Regarding the Studio assets coming over from Fox, including R-rated content such as Deadpool, which is not typical content for Disney, Iger noted "We do believe there is room for the Fox properties to exist without significant Disney influence over the nature of the content. Meaning that we see that there is certainly popularity amongst Marvel fans for the R-rated Deadpool films, we're going to continue in that business, and there might be room for more of that. And there's nothing that we've really seen in the Fox either library or in the activities that Fox is engaging in today from a standards perspective that would be of concern to us, as long as we're very carefully a branding them and making sure that we're not in any way confusing the consumer with product that would be sort of Disney products or the more traditional Marvel product."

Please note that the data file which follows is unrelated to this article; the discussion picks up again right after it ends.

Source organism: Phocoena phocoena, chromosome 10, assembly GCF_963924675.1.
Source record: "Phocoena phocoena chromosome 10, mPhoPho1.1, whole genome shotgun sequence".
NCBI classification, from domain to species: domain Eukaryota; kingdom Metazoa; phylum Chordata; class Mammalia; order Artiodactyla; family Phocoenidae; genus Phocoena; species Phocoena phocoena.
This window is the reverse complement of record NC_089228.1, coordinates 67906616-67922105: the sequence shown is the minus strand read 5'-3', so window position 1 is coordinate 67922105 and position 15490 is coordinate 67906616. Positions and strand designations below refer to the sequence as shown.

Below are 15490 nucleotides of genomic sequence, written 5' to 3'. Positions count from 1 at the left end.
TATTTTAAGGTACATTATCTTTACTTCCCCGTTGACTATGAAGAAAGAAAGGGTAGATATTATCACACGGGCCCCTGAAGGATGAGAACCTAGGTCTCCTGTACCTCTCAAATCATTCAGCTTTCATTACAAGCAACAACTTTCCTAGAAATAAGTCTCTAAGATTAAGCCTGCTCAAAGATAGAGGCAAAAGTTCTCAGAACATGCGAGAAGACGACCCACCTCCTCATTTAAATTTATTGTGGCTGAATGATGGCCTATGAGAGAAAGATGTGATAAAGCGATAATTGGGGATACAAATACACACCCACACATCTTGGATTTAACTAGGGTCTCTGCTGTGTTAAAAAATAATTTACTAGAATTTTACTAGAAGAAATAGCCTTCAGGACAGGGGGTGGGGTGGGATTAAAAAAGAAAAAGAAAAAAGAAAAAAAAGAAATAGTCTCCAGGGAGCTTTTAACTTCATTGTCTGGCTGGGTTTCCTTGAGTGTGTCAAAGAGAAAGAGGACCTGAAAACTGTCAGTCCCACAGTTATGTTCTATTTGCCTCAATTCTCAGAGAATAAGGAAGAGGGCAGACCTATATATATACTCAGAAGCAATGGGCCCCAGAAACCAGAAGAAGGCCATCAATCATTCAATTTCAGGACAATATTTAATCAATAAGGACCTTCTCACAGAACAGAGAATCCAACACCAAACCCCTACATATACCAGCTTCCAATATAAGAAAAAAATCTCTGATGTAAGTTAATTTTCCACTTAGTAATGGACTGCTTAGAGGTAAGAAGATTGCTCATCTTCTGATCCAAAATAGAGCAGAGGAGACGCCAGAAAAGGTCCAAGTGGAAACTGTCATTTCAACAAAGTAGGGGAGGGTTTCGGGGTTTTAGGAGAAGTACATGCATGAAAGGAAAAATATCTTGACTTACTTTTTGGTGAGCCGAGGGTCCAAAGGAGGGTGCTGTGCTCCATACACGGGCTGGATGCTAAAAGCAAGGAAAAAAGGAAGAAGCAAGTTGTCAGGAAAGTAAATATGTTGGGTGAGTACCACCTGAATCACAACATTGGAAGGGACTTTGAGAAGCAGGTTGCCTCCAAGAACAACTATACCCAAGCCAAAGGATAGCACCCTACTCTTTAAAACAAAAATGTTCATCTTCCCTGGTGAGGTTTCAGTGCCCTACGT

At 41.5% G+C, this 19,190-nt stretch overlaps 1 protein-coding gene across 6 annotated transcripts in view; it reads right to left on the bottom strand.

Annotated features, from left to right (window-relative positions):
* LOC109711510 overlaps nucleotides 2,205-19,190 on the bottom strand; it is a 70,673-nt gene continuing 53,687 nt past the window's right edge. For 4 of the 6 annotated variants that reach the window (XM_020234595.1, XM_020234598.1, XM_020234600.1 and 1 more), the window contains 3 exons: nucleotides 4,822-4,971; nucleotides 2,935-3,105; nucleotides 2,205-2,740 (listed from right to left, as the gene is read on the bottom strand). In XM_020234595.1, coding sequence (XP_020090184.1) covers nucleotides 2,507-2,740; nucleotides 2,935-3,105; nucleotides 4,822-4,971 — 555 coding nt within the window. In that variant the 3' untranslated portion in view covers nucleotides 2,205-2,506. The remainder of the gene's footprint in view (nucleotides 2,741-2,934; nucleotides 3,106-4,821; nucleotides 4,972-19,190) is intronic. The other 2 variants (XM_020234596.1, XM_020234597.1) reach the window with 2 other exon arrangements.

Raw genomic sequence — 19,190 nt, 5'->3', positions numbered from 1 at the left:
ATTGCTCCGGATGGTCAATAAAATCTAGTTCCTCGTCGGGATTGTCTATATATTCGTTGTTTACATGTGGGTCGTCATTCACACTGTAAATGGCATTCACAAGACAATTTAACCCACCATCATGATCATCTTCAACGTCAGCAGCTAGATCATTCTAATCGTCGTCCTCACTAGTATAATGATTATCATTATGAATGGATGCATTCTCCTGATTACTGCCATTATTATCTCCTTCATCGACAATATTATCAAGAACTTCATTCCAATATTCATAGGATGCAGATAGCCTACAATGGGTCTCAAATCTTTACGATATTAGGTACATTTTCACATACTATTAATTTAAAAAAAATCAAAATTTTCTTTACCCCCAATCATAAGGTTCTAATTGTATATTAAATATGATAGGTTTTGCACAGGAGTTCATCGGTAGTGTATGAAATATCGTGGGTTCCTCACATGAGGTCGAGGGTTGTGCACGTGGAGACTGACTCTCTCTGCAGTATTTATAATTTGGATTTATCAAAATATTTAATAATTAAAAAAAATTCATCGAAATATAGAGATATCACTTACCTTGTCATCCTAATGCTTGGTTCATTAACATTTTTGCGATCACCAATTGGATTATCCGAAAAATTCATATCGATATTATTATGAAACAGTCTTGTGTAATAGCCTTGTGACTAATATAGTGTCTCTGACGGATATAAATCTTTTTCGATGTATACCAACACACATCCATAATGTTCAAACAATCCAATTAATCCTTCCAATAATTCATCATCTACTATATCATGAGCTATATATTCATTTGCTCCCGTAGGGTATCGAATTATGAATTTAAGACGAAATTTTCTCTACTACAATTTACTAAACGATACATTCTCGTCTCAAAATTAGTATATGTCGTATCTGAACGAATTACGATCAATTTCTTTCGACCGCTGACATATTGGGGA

Lastly, at Direct-to-Consumer (DTC) and International, sales of $918 million (+1% YoY) missed expectations of $979 million though we would note that results were impacted by an unfavorable 4% foreign currency impact. Additionally, while the segment is currently operating at a loss, results were better than expected coming at a loss $136 million versus expectations for a loss of $149 million. On the release, management noted, "The increase in operating loss was due to the investment ramp-up in ESPN+, which was launched in April 2018, a loss from streaming technology services and costs associated with the upcoming launch of Disney+, partially offset by an increase at our International Channels and a lower equity loss from our investment in Hulu." Furthermore, relating to the Fox acquisition, Iger noted on the call, "the addition of content and management talent from 21st Century Fox will further enhance our DTC efforts and provide opportunities for growth across the company."